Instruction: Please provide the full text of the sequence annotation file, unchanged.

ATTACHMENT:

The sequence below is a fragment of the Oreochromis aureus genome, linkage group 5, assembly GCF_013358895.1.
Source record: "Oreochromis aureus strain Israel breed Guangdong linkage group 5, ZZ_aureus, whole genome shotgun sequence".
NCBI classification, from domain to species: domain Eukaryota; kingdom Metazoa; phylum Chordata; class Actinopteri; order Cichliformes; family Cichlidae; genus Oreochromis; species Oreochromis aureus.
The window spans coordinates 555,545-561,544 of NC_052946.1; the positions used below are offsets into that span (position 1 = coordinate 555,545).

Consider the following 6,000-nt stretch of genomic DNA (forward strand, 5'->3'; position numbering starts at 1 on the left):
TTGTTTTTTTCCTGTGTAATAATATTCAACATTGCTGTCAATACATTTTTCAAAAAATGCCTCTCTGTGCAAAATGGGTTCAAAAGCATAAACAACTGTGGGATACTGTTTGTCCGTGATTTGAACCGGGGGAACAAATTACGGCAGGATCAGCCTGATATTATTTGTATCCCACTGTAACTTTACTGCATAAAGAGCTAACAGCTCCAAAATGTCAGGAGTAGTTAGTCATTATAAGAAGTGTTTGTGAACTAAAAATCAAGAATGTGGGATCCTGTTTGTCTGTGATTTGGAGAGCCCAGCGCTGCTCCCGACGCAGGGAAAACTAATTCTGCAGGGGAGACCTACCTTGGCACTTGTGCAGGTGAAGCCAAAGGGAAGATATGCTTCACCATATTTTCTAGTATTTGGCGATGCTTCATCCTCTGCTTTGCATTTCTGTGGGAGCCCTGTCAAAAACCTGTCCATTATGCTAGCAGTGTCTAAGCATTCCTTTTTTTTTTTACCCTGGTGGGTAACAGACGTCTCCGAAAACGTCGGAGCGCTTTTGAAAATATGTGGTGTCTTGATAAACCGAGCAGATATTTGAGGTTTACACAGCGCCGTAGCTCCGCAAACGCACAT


The sequence below is a fragment of the Oreochromis aureus genome, linkage group 5, assembly GCF_013358895.1.
Source record: "Oreochromis aureus strain Israel breed Guangdong linkage group 5, ZZ_aureus, whole genome shotgun sequence".
NCBI classification, from domain to species: domain Eukaryota; kingdom Metazoa; phylum Chordata; class Actinopteri; order Cichliformes; family Cichlidae; genus Oreochromis; species Oreochromis aureus.
The window spans coordinates 555,545-561,544 of NC_052946.1; the positions used below are offsets into that span (position 1 = coordinate 555,545).

Consider the following 6,000-nt stretch of genomic DNA (forward strand, 5'->3'; position numbering starts at 1 on the left):
TTGTTTTTTTCCTGTGTAATAATATTCAACATTGCTGTCAATACATTTTTCAAAAAATGCCTCTCTGTGCAAAATGGGTTCAAAAGCATAAACAACTGTGGGATACTGTTTGTCCGTGATTTGAACCGGGGGAACAAATTACGGCAGGATCAGCCTGATATTATTTGTATCCCACTGTAACTTTACTGCATAAAGAGCTAACAGCTCCAAAATGTCAGGAGTAGTTAGTCATTATAAGAAGTGTTTGTGAACTAAAAATCAAGAATGTGGGATCCTGTTTGTCTGTGATTTGGAGAGCCCAGCGCTGCTCCCGACGCAGGGAAAACTAATTCTGCAGGGGAGACCTACCTTGGCACTTGTGCAGGTGAAGCCAAAGGGAAGATATGCTTCACCATATTTTCTAGTATTTGGCGATGCTTCATCCTCTGCTTTGCATTTCTGTGGGAGCCCTGTCAAAAACCTGTCCATTATGCTAGCAGTGTCTAAGCATTCCTTTTTTTTTTTACCCTGGTGGGTAACAGACGTCTCCGAAAACGTCGGAGCGCTTTTGAAAATATGTGGTGTCTTGATAAACCGAGCAGATATTTGAGGTTTACACAGCGCCGTAGCTCCGCAAACGCACAT